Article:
Hey ladies and gentlemen! Maleok here with another interview delving back into the cast of League of Legends! I had the pleasure of chatting with the Iconic voice behind Jax, Vel’koz, and…Not Draven, Draaaven! Enjoy!
Maleok: For those who don’t know, who are you and what are some of your favorite roles?
Erik Braa: I’m Erik Braa, and I’m a voice actor. I’ve done a bunch of video games, commercial work, and anything I can get my voice in. I’m best known for Draven, Jax, and Vel’koz in League of Legends, as well as Danny and Randy in The Walking Dead.
Maleok: How did you get into voice acting? Did it start with stage theatre or musicals or something similar?
Erik: Sort of, stage theatre. I was introduced to a well-known voice actor, and he had an acting class, so I ended up joining his class and was doing a demo on the side. He said, “If you wanna learn how to voice act, you gotta know how to act.” Pretty cliche, but it’s true. So I went in and started doing scene study — we would often do a scene from a movie or a play on stage. You get a critique, come back next week and do it again, until it was blessed. Then you’d move on.
Maleok: Who with, out of curiosity?
Erik: It was Terry Mcgovern. It’s marinactorsworkshop.com. He’s known for the voice of Launchpad McQuack in Duck Tales, and he was the Stormtrooper that said “These aren’t the droids you’re looking for. Move along.” That’s the thing with voice acting is if you don’t have someone to say “There’s the door to get there” you might walk right by it. But I had somebody to tell me, “You have talent. You should definitely go for this.” And I tried, and I lucked out right off the bat that they wanted to have me audition. That’s pretty much the job is auditioning constantly.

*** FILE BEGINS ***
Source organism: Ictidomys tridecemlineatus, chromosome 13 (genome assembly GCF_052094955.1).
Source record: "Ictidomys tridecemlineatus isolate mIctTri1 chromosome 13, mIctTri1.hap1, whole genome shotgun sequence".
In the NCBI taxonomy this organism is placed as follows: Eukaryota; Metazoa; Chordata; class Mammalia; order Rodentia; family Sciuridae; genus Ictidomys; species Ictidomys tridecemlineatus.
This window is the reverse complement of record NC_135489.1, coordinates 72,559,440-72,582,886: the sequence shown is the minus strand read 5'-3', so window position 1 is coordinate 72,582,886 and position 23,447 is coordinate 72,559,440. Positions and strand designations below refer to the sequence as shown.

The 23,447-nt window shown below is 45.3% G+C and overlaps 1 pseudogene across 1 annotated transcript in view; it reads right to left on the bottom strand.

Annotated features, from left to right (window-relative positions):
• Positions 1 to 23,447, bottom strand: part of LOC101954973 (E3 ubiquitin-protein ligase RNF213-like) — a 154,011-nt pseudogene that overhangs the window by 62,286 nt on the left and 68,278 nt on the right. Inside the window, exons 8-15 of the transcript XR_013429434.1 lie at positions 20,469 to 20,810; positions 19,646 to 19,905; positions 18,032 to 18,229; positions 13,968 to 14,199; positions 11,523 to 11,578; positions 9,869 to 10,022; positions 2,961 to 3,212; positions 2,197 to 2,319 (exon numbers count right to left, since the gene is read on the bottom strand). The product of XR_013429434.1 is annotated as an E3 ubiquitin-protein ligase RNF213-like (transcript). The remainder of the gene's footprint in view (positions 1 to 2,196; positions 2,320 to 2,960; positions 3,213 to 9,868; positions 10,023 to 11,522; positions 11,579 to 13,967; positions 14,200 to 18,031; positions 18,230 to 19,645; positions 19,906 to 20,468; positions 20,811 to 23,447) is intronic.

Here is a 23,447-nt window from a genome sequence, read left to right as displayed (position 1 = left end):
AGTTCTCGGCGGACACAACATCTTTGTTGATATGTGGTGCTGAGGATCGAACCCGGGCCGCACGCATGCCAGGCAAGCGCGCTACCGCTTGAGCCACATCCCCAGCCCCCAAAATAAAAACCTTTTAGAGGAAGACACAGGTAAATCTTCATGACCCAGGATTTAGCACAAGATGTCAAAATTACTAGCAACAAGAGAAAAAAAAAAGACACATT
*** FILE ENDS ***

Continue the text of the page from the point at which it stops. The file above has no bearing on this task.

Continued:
Maleok: You’ve done video games, animations, and film shorts in the past just to name a few. Do you have a favorite medium, or things you like and dislike about each?
Erik: That’s hard to say. I love it all, really. But I’d say “not quite my favorite” is audiobooks. I did an audiobook recently, “White Tiger Legend”. I’d say that’s a tougher one, because it’s a lot of work, and it’s a long time. Video games are usually fun, because they don’t take very long as long as I find the character, then it’s bang-bang and I’m moving on. And you get to sometimes play more than one character, or you can settle in and play a crazy character. Maybe even die as them. Commercial work can be a little less fun, but you never know, and it pretty much pays the bills.
Maleok: Moving on to Riot Games, how did you get involved with Riot initially?
Erik: It’s a boring story — I got an audition. The only thing I do remember, was I got a packet, and when I say packet, I mean you get an email with a link to the page the agency has set up. And in that page there are files for the characters. You check those out, then you upload your tracks and you send them in. And so I came in and read for Jax, and for another character that somebody else eventually got cast as. And I was like “Okay, that’s that.” I didn’t know anything about it, and I didn’t think about it. But a couple years later, I got a hold of Adam Harrington, who’s another voice actor, and he said “Do you know how well this League thing is going?” And that’s how I found out it was kind of a big deal. And then I got Draven, and that was weird because I knew it a success, and I hoped people liked him (or loved to hate him). It ended up being a really fun character. I auditioned a few times for him, and they said that the character just really meant a lot to them. *Draven voice* And he was born!